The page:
• Frame modeling results around the problem to address; highlight their contribution to the solution
  • Ask NMCP what values and objectives should be focused on; it is likely that the NMCP already has near-term goals such as lowering treatment failures nationwide or eliminating malaria in a particular set of districts
  • Greatest value may not always be quantitative modeling results or technical details but can also be of qualitative nature. The value of the process can sometimes be as important as the outputs themselves. 
  • Support evidence-informed decision making by synthesizing relevant literature and information and putting them into context to be communicated along with the modeling results
  1. INTEGRATION & SUSTAINABILITY – Work towards integration, iteration, and sustainability of the modeling process
  • Be proactive and frequently offer to share your skills with the program and interested research partners 
  • Integrate modeling into existing policy processes where possible, rather than to add new ones on top
  • Be methodical and practical, allow your analysis to be tractable, reproducible, and extendable by yourself and partners
  • Foreign modelers: aim to replace external expertise with national expertise through your own collaborative efforts to develop and strengthen modeling capacity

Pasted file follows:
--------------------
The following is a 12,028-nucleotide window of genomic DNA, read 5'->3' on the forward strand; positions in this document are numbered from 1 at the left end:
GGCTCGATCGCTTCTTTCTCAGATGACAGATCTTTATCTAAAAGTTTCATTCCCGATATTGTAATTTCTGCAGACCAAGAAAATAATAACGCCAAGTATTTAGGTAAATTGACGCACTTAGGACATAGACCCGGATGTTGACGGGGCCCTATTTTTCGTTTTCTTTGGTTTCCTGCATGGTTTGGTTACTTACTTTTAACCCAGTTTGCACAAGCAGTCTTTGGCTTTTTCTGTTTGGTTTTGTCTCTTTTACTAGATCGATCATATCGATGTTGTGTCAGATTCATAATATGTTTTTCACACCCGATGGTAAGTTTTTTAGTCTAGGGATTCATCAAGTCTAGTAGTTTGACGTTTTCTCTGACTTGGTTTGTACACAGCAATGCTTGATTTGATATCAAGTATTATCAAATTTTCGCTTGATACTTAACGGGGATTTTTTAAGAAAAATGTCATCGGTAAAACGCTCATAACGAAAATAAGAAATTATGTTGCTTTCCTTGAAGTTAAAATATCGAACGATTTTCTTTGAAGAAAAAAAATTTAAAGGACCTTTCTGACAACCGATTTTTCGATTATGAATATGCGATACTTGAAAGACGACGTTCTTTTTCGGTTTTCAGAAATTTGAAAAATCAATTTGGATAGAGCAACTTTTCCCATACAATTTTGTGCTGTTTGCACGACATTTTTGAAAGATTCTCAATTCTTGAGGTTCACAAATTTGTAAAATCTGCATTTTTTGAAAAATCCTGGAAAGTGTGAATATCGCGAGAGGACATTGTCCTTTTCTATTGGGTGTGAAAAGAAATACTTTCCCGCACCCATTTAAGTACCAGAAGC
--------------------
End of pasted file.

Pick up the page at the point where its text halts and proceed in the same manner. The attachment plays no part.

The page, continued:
These best practices are based on AMMnet members’ experiences as well as information extracted from key documents.1,2,3,4They do not provide any warranties.

[1]Silal, S. Bardsley, C, Menon, R. Abullahi, L and White, L (2022). Epidemiological modelling for public health decision-making in sub-Saharan Africa: A strategic plan for capacity strengthening. London: Foreign, Commonwealth and Development Office.

[2] Noor, A.(2019). Potential role of modeling in malaria progress analysis, policies and operational strategies. Using Models to Guide Public Health Policy: Community-Defined Standards. Presented at University of Washington, Seattle, WA.

[3] Guidance for country-level TB modelling. Geneva: World Health Organization; 2018. Licence: CC BY-NC-SA 3.0 IGO.

[4] Runge et al. Applied mathematical modelling to inform national malaria policies, strategies and operations in Tanzania. Malar J. 2020 Mar 2;19(1):101. doi: 10.1186/s12936-020-03173-0.